a year in stories::thirteen

Another new story, second post of the day. It’s pretty short and I might steal this idea and make a novel when I get a chance because I really like the concepts I touch upon here, briefly as I do. I think there’s lot of potential for expansion. Anyrate, it’s a story about nanotechnology.

Hopefully I find something interesting to do with my night now since I’ve been so productive today.

My Body is a Witch

Am I still alive?

Yeah, sure. Of course you’re alive.

I hugged him, my brother, his skin of polyethylene.

My brother wasn’t crying but I think he wanted to. It’s not that he couldn’t, but that he didn’t. There was a time when this would never have been possible and it’s still pretty strange, but no longer inconceivable, though who knows what it means. About a hundred years ago scientists built a cube beneath the south pole to collect neutrinos. A hundred years before that neutrinos weren’t a thing people knew about. We thought nothing got smaller than an atom and then things got quantum and the twentieth century turned upside down. In the twenty first this big cube under ice collected all this data on neutrinos and quantum turned almost magic. M-theory wasn’t just a theory but an actuality and so much science fiction turned into life. I’m no expert but neutrinos were like this key to everything we almost knew but couldn’t, and when we made sense of them it toppled all these barriers in science and technology.

This is about nanotechnology. Nanobots.

My mother died having my brother, which simply doesn’t happen. I was just a kid then but I knew it was pretty unusual. People dying is strange enough, but dying for life–that was nonsense. Pretwentieth century hysteria and superstition.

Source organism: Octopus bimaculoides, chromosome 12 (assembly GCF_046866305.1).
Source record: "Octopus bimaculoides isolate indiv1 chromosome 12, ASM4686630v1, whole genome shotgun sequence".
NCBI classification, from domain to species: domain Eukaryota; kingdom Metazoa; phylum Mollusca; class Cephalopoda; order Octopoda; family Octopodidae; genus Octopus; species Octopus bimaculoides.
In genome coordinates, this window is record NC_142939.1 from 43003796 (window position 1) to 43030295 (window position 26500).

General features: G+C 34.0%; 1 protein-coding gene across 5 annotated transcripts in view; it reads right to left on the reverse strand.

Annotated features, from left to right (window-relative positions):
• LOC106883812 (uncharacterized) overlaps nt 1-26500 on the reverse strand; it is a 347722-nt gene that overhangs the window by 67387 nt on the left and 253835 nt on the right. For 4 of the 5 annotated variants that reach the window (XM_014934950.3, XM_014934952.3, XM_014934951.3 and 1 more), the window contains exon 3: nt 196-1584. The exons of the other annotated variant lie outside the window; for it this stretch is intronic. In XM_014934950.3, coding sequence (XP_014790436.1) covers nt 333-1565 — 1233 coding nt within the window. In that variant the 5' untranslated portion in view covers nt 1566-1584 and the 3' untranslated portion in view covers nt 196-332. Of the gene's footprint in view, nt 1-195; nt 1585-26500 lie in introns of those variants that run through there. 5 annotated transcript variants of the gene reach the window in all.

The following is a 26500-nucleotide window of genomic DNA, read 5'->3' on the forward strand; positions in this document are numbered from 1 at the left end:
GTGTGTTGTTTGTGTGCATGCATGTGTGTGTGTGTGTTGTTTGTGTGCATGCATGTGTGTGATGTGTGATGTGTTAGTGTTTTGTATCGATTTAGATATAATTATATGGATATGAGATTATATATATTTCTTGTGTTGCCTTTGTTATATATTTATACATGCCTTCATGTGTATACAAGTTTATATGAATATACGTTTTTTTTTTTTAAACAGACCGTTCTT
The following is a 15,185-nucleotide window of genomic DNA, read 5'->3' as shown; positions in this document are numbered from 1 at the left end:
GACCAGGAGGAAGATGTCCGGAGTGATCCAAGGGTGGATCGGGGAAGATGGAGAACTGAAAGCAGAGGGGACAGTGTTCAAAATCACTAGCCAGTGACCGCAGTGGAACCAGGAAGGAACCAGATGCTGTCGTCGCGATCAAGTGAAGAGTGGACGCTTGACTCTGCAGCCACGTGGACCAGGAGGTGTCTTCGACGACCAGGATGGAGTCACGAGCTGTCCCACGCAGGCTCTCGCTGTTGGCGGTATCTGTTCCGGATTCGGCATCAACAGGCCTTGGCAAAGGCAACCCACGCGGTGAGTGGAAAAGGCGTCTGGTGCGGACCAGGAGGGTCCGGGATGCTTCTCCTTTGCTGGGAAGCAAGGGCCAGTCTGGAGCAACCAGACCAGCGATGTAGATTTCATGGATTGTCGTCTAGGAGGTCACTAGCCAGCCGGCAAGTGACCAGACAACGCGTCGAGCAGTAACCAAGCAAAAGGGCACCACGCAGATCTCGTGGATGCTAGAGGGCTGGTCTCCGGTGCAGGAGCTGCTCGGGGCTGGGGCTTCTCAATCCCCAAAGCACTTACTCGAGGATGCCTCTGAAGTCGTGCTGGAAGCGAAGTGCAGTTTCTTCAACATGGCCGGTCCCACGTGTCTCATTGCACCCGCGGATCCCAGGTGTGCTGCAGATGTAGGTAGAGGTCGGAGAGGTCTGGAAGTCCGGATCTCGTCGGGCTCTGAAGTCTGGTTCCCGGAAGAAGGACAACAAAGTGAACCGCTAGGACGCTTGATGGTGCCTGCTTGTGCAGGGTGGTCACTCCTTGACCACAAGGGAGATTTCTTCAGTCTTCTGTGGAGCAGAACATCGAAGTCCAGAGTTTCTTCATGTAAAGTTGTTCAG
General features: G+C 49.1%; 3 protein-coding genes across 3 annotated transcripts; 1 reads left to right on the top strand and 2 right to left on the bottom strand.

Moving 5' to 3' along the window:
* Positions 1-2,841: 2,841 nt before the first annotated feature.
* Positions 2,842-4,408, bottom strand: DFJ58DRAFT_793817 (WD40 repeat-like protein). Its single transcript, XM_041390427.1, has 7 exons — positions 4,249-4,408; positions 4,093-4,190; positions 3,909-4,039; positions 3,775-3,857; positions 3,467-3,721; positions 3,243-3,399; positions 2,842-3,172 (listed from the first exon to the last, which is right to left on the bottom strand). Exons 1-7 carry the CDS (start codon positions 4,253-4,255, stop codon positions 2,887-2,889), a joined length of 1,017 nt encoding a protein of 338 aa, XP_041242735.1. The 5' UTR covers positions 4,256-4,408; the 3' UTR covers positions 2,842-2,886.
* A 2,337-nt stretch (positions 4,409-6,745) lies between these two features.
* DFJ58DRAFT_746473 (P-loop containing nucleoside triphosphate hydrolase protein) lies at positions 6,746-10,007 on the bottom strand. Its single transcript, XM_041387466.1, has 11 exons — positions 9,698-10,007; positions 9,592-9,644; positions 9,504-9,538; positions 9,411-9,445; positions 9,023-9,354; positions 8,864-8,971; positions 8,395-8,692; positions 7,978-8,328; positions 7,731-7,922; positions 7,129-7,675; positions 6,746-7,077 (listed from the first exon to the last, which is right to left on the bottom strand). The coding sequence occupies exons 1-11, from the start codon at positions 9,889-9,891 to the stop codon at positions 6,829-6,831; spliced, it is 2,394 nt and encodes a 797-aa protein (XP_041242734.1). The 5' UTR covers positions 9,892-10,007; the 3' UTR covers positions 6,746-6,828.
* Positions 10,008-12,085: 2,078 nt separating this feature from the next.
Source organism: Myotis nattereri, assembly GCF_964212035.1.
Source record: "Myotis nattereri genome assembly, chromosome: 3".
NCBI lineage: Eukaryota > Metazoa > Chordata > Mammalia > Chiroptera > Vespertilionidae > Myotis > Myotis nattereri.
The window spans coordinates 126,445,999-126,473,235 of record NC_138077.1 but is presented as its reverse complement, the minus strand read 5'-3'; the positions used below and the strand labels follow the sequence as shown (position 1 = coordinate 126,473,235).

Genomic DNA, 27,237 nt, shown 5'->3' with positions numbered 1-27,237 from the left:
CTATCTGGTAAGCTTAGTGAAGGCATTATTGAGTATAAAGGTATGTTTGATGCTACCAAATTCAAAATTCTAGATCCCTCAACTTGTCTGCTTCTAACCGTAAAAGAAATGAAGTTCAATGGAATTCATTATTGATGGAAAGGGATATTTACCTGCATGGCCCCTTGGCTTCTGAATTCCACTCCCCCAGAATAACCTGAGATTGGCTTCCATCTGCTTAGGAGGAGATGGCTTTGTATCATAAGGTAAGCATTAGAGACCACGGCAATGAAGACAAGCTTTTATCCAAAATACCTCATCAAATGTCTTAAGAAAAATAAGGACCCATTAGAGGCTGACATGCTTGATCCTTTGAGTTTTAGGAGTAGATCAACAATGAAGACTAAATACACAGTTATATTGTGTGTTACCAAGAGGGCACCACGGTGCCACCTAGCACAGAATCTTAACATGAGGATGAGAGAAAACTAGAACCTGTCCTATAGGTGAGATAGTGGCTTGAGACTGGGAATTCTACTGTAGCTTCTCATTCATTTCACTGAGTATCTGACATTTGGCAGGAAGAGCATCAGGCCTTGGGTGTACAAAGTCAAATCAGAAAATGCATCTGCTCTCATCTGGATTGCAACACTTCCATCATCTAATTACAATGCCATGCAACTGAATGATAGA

Turns out mom was allergic or something to nanobots and so when they went in things changed in her body. She wasn’t always allergic or I wouldn’t be here but something between my brother and me turned her blood riotous against NBs and so when they flooded her to ensure safety, they ended up killing her. Her body reacted against them and they turned on her, literally turning her into something else. Realigning DNA, ripping up RNA, seeing her humanness as antiquated, maybe. I don’t know. No one really knows, or at least no one ever told me what happened and why and that level of tech is above me. The main point is that NBs killed my mom and got into my brother real early. Probably too early.

I guess when this happened it was big news and my dad had to be investigated and stuff. They thought he was a biotech terrorist or worse: a Naturalist. We call them Greeners and Fungies but you don’t really hear about them anymore. That was more elementary school stuff.

I remember watching the news at school when I was ten or so and the image of the World Bank overgrown with vegetation, people scrambling from the building with branches and flowers growing out of their skin until it ate them alive. The city streets were covered with these swallowed human bodies made into lemontrees or bushes or gardens or whatever. It was a weird time, but that’s all gone.

Anyway, they thought my dad was one of them, maybe, and he was using my mom’s death as a symbol or something to show the evils of NT, but that wasn’t dad and it wore him down hard. What kind of monster does that to their children’s mother? But it happened and my dad was cleared but it was global news: the first NT death. The Government didn’t want it to be news, of course, but these things have a way of getting out. Even so, most of the details never made it public, like how they didn’t just kill my mom but made her something else.